The Seagull Effect Review

Rating (out of 5)
Show info
Idle Motion
Paul Slater (artistic producer), Kate Stanley (producer), Thomas Conway (dramaturg), Creg Cebula (lighting designer), Xa White (sound designer)
Grace Chapman (narrator), Alex Kearley-Shiers (man), Kate Stanley (woman), Finn Cockburn/Sophie Cullen/Ellie Simpson (ensemble)
Running time

Storms seem to cause chaos – or maybe it goes further than that. Perhaps it’s not possible to accurately predict the weather, as the smallest changes can have drastic effects. And, if that’s true for the climate, what about our lives?

So asks a young woman as she steps from the audience in apparent lieu of a cast and shares her memories of the Great Storm of 1987, the worst to hit England for hundreds of years. The recollections are of small personal events forming a chain. While we can all remember where we were on the day of the Storm or global events like 9/11 or the day Princess Diana died, can we easily place the decisions that brought us to today - the choices, the little rights and lefts of our path through life?

In a flurry of umbrellas, projections and fast moving scenery, the ensemble cast explore chaos theory and alternate history as they tell the loosely overlapping stories of those caught up in the gale, including our narrator and a pair of storm-tossed lovers. It’s done with the company’s usual wit and skill with inventive stagecraft and use of props, but written on a larger scale.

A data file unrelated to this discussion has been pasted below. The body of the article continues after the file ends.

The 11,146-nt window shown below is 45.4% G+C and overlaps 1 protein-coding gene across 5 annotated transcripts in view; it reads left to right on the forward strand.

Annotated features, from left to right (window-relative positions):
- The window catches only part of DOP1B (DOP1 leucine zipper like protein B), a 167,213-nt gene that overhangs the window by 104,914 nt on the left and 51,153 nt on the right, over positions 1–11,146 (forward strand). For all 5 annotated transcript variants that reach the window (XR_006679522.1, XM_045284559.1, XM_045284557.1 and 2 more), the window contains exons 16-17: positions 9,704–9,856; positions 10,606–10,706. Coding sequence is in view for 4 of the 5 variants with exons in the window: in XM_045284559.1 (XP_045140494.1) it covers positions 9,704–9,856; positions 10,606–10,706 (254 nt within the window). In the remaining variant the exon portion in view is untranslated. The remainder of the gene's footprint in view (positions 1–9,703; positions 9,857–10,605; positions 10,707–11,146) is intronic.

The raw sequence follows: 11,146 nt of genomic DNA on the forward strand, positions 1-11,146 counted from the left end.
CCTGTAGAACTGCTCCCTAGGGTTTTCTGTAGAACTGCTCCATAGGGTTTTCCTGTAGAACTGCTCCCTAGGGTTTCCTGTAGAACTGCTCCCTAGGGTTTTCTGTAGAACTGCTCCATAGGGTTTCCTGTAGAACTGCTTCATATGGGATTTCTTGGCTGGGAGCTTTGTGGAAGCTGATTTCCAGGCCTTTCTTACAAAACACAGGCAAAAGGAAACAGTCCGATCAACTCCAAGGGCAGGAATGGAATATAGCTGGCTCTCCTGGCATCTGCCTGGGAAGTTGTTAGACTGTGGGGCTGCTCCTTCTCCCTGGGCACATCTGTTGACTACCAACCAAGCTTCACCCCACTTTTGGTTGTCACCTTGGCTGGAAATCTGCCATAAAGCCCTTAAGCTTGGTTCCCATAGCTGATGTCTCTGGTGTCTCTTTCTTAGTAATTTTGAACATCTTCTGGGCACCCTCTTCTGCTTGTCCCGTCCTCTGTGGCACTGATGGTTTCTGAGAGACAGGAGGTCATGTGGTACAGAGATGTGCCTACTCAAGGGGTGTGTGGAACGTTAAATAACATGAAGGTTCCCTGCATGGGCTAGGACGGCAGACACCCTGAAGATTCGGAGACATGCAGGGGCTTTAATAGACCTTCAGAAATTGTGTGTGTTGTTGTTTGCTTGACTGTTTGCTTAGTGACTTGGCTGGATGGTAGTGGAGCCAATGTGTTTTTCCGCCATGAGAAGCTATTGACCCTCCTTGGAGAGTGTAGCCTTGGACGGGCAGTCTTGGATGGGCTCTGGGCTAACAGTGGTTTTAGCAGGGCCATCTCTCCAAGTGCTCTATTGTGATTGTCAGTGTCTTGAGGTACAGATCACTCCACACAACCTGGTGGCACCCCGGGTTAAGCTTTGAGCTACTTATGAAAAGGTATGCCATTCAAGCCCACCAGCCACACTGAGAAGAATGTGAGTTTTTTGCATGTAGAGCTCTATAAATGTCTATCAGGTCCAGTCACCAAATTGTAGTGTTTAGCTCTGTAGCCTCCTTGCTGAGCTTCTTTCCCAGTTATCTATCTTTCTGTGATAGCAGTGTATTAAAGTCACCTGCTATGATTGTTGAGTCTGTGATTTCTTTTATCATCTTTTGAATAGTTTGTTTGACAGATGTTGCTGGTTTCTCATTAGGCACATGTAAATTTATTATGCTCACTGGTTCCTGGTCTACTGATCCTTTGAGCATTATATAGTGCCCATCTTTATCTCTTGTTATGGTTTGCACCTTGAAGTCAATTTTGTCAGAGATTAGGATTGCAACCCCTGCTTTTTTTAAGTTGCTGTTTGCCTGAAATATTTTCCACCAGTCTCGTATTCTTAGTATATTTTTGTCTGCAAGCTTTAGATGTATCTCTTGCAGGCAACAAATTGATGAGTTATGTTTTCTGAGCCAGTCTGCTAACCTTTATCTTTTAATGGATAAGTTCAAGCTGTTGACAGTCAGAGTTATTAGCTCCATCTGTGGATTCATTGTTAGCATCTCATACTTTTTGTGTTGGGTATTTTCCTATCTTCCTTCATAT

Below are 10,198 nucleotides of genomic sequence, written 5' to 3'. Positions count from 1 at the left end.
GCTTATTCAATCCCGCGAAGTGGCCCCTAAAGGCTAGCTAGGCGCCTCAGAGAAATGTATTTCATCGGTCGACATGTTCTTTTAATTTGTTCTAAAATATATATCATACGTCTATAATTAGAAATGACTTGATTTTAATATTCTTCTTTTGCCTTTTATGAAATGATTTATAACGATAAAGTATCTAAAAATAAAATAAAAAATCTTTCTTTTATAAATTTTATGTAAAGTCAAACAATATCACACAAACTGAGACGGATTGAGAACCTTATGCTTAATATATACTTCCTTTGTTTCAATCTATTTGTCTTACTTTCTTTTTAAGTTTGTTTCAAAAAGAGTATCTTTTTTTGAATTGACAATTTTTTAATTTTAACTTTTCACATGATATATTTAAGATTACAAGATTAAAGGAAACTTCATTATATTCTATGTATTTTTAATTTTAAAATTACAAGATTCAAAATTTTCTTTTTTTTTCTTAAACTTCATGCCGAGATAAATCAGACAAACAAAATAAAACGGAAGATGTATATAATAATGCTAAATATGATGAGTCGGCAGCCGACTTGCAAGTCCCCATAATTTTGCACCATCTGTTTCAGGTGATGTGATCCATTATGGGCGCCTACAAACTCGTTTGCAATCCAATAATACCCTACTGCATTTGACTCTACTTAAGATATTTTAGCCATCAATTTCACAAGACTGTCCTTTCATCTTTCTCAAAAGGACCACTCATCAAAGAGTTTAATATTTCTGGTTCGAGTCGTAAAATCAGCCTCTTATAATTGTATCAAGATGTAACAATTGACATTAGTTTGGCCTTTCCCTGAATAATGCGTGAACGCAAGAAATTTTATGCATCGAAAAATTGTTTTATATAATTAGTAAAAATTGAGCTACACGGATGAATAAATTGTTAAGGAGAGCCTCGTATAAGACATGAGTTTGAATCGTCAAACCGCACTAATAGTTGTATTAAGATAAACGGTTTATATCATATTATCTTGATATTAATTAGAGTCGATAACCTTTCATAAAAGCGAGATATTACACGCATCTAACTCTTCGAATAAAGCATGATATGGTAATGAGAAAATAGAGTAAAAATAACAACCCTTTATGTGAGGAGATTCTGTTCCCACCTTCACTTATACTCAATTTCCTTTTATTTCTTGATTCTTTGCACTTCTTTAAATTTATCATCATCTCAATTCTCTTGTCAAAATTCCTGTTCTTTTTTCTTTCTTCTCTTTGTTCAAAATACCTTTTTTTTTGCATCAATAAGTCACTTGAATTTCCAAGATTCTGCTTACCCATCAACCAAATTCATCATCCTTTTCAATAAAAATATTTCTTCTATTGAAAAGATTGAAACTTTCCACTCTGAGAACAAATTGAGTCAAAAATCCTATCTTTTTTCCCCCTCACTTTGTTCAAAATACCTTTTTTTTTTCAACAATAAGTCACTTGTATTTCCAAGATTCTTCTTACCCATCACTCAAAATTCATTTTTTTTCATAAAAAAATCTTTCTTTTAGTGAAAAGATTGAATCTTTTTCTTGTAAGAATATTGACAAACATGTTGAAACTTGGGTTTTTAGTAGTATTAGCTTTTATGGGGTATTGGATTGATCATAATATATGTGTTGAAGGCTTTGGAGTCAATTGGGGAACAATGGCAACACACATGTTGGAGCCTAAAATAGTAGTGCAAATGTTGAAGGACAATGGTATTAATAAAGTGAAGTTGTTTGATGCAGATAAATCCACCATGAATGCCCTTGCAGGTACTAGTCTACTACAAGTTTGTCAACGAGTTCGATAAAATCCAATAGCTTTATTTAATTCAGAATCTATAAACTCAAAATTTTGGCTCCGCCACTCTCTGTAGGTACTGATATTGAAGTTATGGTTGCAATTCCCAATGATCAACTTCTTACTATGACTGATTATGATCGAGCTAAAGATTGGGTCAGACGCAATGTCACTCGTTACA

As a counterpoint to the encompassing chaos, the estranged couple are thrown together to weather out their own personal storm and consider the winds of change driven by their previous choices, chance and minor actions.

In the main, it’s beguiling to watch with some magical moments, although the live weather report and dance sequences suffer against the more imaginative staging with projections and vox pop recordings. The cast put in confident performances and Grace Chapman is disarming in her role of narrator.

Idle Motion continue to produce beautiful, original and exciting work, but they need to ensure that in devising work there is a strong and clear narrative. Perhaps due to the ambitious sweeping scale of the piece, it feels slightly less finessed than last year’s “The Vanishing Horizon”. In reviewing that production, I concluded “… if you have not witnessed this form of physical theatre before you will be blown away.” A prophetic choice of words – what are the chances of that?

Show times: 5-27 (not 16 and 23) August 2011, 4.20pm

Ticket price: £8.00-10.00